Sunday, November 18, 2018

DOC NYC Spotlight: Three Identical Strangers

I’m excited to have been able to screen a few selections from DOC NYC, America’s largest documentary festival, which presented its eighth year in New York City from November 8th-15th.

Three Identical Strangers
Directed by Tim Wardle
Festival Screenings

Family means different things to different people, based in no small part on their childhood experiences. Being raised by someone other than birth parents can have a dramatic effect on how a person turns out and how they relate to the world. Often, those who have been adopted seek to reconnect with those who were not, for whatever reason, able to provide a home for them when they were young. That reunion, if actualized, can have important implications on how someone comes to understand the factors that have shaped them into who they are.

The story that serves as the catalyst for this documentary is truly incredible: Bobby Shafran started at a community college at age nineteen and, upon being recognized by every person he passed, discovered that he had an identical twin brother, Eddy Galland. Once they went public with having found each other, a third young woman with the same face, David Kellman, confirmed that they were triplets. As they bonded and revelled in their similarities, they learned a much more disturbing truth about their separation that led to them being adopted without any knowledge of each other’s existence.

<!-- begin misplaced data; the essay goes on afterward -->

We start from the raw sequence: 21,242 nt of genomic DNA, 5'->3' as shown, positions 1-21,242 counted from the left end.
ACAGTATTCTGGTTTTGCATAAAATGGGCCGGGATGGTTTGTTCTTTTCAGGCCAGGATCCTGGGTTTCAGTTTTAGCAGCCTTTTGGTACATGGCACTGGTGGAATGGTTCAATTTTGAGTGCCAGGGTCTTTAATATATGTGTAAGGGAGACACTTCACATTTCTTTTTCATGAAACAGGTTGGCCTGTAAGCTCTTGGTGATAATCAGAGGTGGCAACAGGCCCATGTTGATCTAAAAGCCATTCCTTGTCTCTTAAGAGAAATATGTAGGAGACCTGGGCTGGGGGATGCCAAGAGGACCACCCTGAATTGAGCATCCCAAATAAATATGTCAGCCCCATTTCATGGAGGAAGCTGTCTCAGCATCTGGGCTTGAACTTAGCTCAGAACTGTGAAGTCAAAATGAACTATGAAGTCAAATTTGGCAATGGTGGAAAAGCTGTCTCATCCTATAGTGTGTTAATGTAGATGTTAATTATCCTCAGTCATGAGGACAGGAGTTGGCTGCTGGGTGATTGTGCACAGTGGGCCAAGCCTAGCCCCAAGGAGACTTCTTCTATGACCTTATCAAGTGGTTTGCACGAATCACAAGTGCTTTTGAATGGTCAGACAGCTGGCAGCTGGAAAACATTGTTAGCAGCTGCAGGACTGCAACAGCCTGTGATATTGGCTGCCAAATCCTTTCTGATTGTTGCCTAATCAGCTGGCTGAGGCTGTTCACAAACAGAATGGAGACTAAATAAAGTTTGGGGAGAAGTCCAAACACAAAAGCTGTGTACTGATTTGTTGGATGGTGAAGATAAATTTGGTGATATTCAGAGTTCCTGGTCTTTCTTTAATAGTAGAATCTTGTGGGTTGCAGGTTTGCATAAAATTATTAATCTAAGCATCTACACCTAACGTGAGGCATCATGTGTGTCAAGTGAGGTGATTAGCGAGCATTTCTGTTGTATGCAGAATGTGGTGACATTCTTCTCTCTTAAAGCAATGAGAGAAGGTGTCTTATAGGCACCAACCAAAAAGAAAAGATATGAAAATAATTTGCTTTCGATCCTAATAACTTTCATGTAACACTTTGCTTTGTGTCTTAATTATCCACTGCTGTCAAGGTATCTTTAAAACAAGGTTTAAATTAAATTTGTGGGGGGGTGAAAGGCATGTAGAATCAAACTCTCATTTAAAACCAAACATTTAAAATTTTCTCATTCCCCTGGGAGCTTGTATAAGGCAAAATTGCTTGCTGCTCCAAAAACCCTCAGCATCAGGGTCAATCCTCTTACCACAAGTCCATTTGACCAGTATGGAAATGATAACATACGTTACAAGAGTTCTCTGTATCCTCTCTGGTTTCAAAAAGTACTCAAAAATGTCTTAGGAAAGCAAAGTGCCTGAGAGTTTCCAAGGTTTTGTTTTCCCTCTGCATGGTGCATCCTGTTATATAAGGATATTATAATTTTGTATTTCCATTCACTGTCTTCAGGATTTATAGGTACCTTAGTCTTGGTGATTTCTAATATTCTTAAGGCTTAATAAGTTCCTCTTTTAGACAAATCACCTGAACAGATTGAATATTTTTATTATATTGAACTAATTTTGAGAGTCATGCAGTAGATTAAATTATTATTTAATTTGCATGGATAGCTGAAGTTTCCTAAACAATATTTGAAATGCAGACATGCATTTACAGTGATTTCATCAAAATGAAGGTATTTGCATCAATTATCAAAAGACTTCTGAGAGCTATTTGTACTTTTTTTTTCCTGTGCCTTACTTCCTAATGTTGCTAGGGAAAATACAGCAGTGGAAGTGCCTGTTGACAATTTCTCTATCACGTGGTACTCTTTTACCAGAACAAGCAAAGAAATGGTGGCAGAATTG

This film begins as a wondrous celebration of this miraculous coincidental union, with understandable excitement from magazines and news programs at the times. As the brothers move in together and start a restaurant, deeper issues are revealed, including a history of depression experienced by all three. Simultaneous research unveils that the three were deliberately split and monitored to conduct a study on how those who share the same DNA would develop and behave in isolation from each other. This film breaks down the actions and apparent motivations for a practice compared by the brothers to Nazi experiments, trying to understand how anyone could justify this separation.

This film, which covers one fantastical sequence of events and the far more troubling history that helped to create it, changes its tone dramatically as it delves into its story. Both its introductory excitement and its more devastating serious revelations are equally compelling, and featuring interviews with the brothers, through archive footage and in much more recent conversations, is the film’s strongest selling point, since seeing these brothers act in almost the same way despite never having known each other is truly mesmerizing. This documentary is truly terrific, a completely captivating look at this unbelievable situation which still has those involved struggling to find answers.


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